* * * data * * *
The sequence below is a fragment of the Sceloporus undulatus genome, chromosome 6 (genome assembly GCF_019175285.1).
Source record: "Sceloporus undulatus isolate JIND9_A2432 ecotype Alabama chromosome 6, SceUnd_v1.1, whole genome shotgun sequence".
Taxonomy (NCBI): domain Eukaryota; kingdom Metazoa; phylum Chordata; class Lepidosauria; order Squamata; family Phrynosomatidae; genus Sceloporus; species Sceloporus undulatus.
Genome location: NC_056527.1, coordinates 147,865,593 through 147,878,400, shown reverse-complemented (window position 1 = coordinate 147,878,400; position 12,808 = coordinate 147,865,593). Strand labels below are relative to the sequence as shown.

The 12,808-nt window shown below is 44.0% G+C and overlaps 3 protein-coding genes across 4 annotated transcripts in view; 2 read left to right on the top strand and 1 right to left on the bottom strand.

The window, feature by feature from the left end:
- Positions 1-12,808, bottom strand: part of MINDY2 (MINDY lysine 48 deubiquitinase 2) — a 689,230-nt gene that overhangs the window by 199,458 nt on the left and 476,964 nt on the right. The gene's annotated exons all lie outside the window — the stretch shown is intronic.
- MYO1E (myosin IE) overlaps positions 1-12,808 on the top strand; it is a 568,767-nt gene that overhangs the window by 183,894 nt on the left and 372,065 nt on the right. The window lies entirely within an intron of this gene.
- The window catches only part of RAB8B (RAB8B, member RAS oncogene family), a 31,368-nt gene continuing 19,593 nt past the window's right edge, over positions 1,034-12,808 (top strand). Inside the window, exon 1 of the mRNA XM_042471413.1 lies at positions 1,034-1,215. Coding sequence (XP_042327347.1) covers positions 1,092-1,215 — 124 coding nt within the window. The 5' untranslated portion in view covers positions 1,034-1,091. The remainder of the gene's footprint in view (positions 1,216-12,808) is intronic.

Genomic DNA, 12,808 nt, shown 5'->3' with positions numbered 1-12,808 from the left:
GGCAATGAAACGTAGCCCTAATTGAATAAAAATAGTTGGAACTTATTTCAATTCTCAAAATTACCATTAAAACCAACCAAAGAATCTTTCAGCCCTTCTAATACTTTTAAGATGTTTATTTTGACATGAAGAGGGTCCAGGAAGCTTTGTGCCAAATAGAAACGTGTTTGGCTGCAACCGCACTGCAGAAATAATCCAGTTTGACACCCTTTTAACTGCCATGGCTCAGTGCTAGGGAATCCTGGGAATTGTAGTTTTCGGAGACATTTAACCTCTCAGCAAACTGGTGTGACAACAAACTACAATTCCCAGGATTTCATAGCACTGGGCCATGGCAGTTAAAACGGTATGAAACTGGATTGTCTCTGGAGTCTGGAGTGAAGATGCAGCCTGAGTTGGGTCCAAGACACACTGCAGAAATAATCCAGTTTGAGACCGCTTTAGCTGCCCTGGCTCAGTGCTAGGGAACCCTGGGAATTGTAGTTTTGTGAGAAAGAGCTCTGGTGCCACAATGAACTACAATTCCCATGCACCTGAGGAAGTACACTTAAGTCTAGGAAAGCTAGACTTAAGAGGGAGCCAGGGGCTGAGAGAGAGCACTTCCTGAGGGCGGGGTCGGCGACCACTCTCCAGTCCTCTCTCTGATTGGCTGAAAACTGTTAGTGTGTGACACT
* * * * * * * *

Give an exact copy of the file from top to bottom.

The sequence below is a fragment of the Sceloporus undulatus genome, chromosome 6 (genome assembly GCF_019175285.1).
Source record: "Sceloporus undulatus isolate JIND9_A2432 ecotype Alabama chromosome 6, SceUnd_v1.1, whole genome shotgun sequence".
Taxonomy (NCBI): domain Eukaryota; kingdom Metazoa; phylum Chordata; class Lepidosauria; order Squamata; family Phrynosomatidae; genus Sceloporus; species Sceloporus undulatus.
Genome location: NC_056527.1, coordinates 147,865,593 through 147,878,400, shown reverse-complemented (window position 1 = coordinate 147,878,400; position 12,808 = coordinate 147,865,593). Strand labels below are relative to the sequence as shown.

The 12,808-nt window shown below is 44.0% G+C and overlaps 3 protein-coding genes across 4 annotated transcripts in view; 2 read left to right on the top strand and 1 right to left on the bottom strand.

The window, feature by feature from the left end:
- Positions 1-12,808, bottom strand: part of MINDY2 (MINDY lysine 48 deubiquitinase 2) — a 689,230-nt gene that overhangs the window by 199,458 nt on the left and 476,964 nt on the right. The gene's annotated exons all lie outside the window — the stretch shown is intronic.
- MYO1E (myosin IE) overlaps positions 1-12,808 on the top strand; it is a 568,767-nt gene that overhangs the window by 183,894 nt on the left and 372,065 nt on the right. The window lies entirely within an intron of this gene.
- The window catches only part of RAB8B (RAB8B, member RAS oncogene family), a 31,368-nt gene continuing 19,593 nt past the window's right edge, over positions 1,034-12,808 (top strand). Inside the window, exon 1 of the mRNA XM_042471413.1 lies at positions 1,034-1,215. Coding sequence (XP_042327347.1) covers positions 1,092-1,215 — 124 coding nt within the window. The 5' untranslated portion in view covers positions 1,034-1,091. The remainder of the gene's footprint in view (positions 1,216-12,808) is intronic.

Genomic DNA, 12,808 nt, shown 5'->3' with positions numbered 1-12,808 from the left:
GGCAATGAAACGTAGCCCTAATTGAATAAAAATAGTTGGAACTTATTTCAATTCTCAAAATTACCATTAAAACCAACCAAAGAATCTTTCAGCCCTTCTAATACTTTTAAGATGTTTATTTTGACATGAAGAGGGTCCAGGAAGCTTTGTGCCAAATAGAAACGTGTTTGGCTGCAACCGCACTGCAGAAATAATCCAGTTTGACACCCTTTTAACTGCCATGGCTCAGTGCTAGGGAATCCTGGGAATTGTAGTTTTCGGAGACATTTAACCTCTCAGCAAACTGGTGTGACAACAAACTACAATTCCCAGGATTTCATAGCACTGGGCCATGGCAGTTAAAACGGTATGAAACTGGATTGTCTCTGGAGTCTGGAGTGAAGATGCAGCCTGAGTTGGGTCCAAGACACACTGCAGAAATAATCCAGTTTGAGACCGCTTTAGCTGCCCTGGCTCAGTGCTAGGGAACCCTGGGAATTGTAGTTTTGTGAGAAAGAGCTCTGGTGCCACAATGAACTACAATTCCCATGCACCTGAGGAAGTACACTTAAGTCTAGGAAAGCTAGACTTAAGAGGGAGCCAGGGGCTGAGAGAGAGCACTTCCTGAGGGCGGGGTCGGCGACCACTCTCCAGTCCTCTCTCTGATTGGCTGAAAACTGTTAGTGTGTGACACT